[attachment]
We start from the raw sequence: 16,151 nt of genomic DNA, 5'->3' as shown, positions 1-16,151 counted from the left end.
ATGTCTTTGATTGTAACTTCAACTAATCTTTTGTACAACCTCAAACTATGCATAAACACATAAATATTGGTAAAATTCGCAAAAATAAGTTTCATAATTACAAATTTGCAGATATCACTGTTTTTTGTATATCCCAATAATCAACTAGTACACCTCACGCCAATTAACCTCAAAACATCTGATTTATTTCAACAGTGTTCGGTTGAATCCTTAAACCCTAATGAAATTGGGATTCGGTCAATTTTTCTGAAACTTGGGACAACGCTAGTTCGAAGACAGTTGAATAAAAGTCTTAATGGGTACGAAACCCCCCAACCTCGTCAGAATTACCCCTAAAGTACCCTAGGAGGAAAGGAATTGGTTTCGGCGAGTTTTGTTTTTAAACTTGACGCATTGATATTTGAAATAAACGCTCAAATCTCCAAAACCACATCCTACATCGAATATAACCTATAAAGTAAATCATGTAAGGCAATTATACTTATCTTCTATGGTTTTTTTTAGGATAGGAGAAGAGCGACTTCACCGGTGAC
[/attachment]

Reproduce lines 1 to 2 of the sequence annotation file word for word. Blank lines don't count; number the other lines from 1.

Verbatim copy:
We start from the raw sequence: 16,151 nt of genomic DNA, 5'->3' as shown, positions 1-16,151 counted from the left end.
ATGTCTTTGATTGTAACTTCAACTAATCTTTTGTACAACCTCAAACTATGCATAAACACATAAATATTGGTAAAATTCGCAAAAATAAGTTTCATAATTACAAATTTGCAGATATCACTGTTTTTTGTATATCCCAATAATCAACTAGTACACCTCACGCCAATTAACCTCAAAACATCTGATTTATTTCAACAGTGTTCGGTTGAATCCTTAAACCCTAATGAAATTGGGATTCGGTCAATTTTTCTGAAACTTGGGACAACGCTAGTTCGAAGACAGTTGAATAAAAGTCTTAATGGGTACGAAACCCCCCAACCTCGTCAGAATTACCCCTAAAGTACCCTAGGAGGAAAGGAATTGGTTTCGGCGAGTTTTGTTTTTAAACTTGACGCATTGATATTTGAAATAAACGCTCAAATCTCCAAAACCACATCCTACATCGAATATAACCTATAAAGTAAATCATGTAAGGCAATTATACTTATCTTCTATGGTTTTTTTTAGGATAGGAGAAGAGCGACTTCACCGGTGAC